Earlier this year, Arizona state legislators extended an emergency measure Good Samaritan law for drug-related overdoses. The renewed law has been extended until June 30, 2028.
The law, HB 2168, protects individuals from criminal prosecution who, in good faith, seek medical care for themselves or someone else experiencing a drug-related overdose.
Under the law, individuals may not be charged or prosecuted for possessing a controlled substance or drug paraphernalia or an offense if the person was seeking medical assistance.
State Senator Ken Bennett, R-Dist. 1, who co-sponsored the bill, said that renewing the law for another five years was the right thing to do because it has saved lives in the past.
“Just so that people you know in a critical situation for themselves or others aren’t having to worry about whether they’re going to be prosecuted for a crime when they’re really reaching out for help in an emergency situation,” Bennett said.
The CDC reported there was a 4.92% increase in drug overdose deaths in Arizona from June 2022 to June 2023.
Will Humble, the Director of the Arizona Public Health Association and the former Director of the Arizona Department of Health Services, said what is needed is to get information about the law out into the public domain.
“You can have a Good Samaritan law, and if no one knows about the good samaritan law, then they're gonna operate under the assumption that if they call 911 and they're in a house with illegal drugs, and there's an overdose, and they need help unless they know that they've got safe harbor a lot of people may err on the side of trying to manage it themselves and that costs lives,” Humble said.
According to the Maricopa County Department of Public Health, an estimated 991 people in Phoenix lost their lives to a drug overdose in 2022. The estimated overdose death rate for all drugs was 41.9 per 100,000 in Maricopa County.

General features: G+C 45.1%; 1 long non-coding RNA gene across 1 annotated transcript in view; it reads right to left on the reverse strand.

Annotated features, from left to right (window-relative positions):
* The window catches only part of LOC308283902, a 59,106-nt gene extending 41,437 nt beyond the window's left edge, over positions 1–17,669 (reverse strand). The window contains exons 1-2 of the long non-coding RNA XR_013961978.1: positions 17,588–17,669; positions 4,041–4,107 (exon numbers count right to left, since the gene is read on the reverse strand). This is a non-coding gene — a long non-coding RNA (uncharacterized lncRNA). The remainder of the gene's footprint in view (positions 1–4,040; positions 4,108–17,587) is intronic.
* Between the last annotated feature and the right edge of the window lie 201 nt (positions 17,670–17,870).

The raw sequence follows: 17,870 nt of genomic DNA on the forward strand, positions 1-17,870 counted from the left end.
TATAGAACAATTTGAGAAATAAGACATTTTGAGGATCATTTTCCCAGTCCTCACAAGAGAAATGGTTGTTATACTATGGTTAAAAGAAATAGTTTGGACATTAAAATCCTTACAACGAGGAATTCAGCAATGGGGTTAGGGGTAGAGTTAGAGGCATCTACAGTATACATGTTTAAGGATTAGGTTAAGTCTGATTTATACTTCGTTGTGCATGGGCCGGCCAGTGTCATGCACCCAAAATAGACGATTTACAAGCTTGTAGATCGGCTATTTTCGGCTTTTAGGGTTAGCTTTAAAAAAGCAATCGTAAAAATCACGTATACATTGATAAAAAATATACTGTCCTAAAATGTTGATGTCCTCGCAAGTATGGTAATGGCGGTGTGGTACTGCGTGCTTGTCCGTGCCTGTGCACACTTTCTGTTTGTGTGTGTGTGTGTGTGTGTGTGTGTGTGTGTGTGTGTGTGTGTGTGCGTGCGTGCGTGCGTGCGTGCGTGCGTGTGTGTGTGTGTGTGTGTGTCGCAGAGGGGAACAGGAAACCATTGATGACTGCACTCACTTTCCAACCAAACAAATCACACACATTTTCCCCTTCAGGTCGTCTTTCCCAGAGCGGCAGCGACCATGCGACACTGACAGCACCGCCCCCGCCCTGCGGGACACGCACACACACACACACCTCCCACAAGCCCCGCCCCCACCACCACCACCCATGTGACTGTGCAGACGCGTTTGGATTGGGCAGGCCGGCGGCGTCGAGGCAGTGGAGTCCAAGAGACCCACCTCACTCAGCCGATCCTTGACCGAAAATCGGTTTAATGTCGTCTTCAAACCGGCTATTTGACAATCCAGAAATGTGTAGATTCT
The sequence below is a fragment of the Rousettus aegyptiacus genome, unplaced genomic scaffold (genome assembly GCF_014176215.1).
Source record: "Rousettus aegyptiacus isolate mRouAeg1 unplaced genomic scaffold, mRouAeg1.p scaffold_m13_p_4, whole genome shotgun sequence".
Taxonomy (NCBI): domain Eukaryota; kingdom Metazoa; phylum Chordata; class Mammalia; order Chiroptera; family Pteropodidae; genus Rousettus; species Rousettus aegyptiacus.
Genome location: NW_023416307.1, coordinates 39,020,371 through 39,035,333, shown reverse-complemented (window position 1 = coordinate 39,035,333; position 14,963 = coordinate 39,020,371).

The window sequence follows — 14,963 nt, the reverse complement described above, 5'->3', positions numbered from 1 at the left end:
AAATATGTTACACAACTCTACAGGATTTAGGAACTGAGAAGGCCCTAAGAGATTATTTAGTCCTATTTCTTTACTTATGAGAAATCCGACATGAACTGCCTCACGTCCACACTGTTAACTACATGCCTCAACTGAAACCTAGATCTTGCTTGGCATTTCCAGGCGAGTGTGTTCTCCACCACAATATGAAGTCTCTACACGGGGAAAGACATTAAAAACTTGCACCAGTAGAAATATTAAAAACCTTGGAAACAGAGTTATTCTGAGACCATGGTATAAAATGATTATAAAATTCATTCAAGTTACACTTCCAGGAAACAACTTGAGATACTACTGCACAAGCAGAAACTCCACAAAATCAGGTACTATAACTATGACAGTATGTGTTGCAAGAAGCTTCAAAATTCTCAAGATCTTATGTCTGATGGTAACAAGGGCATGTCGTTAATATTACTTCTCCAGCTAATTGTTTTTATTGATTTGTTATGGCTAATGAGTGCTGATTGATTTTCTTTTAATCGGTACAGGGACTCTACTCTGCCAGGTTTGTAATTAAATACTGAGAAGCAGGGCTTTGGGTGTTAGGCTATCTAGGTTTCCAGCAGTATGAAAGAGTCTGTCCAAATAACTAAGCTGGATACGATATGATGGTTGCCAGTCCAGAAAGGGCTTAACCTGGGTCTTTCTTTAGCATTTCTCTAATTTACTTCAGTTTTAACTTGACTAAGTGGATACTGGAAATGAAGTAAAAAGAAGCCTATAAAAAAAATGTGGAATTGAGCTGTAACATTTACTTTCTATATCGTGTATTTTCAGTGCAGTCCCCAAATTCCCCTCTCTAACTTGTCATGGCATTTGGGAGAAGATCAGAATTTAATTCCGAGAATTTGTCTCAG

Protection from criminal prosecution in the event of a drug overdose could be especially important for college students who might be vulnerable to situations where drug use is taking place.
At Arizona State University, a first-year residence hall community assistant, who requested anonymity because they were not authorized to speak about their work, said there is drug use at ASU and the law can make a big difference when it comes to saving lives.
The community assistant emphasized the importance of these laws which protect people because although lots of people don’t want to talk about it, there are people on campus that experiment with drugs.
“If someone is in that situation where they do experience an overdose then by having those laws, by making it known that if someone experiences an overdose, you can call for help, that makes a big difference. And that like few minutes, that four-five minute difference, that somebody tried to hide all the drugs or make the scene look different while a person is experiencing an overdose can be the difference between that person living or not surviving that overdose,” they said.
The residential community assistant said there have been overdoses in facilities housing first year students, and students need to know they have a safe way to get assistance for their dorm-mates.
Meanwhile the residential community assistant who requested to remain anonymous said they felt frustrated with the guidance given to them by supervisors, especially since they had some basic medical knowledge that could be a benefit in an overdose situation.
“I think that they were approaching it from the sense that they’re trying to protect me as an employee and as a CA, but it kind of rubbed me the wrong way because I know that even if I was responding to a situation in the first year residential community and someone was experiencing an opioid overdose or a suspected opioid overdose or they were in cardiac arrest respiratory arrest right?
I'm gonna help that person no matter the consequences. And so I felt it was kind of frustrating to hear them say you shouldn’t. You shouldn’t touch them; you should just call ASU PD and wait.”
The community assistant added that all those involved in residential operations should be trained on how to administer Narcan.
“Honestly, I think that we should be trained on Narcan and given access to it as CAs because a lot of the time, we’re gonna be the first person to the situation when it comes to an opioid overdose, and Narcan isn’t hard to learn how to use right, and it's never gonna hurt anyone like even if that person isn't experiencing an opioid overdose,” the community assistant said. “Getting them Narcan is only gonna help them, not hurt them.”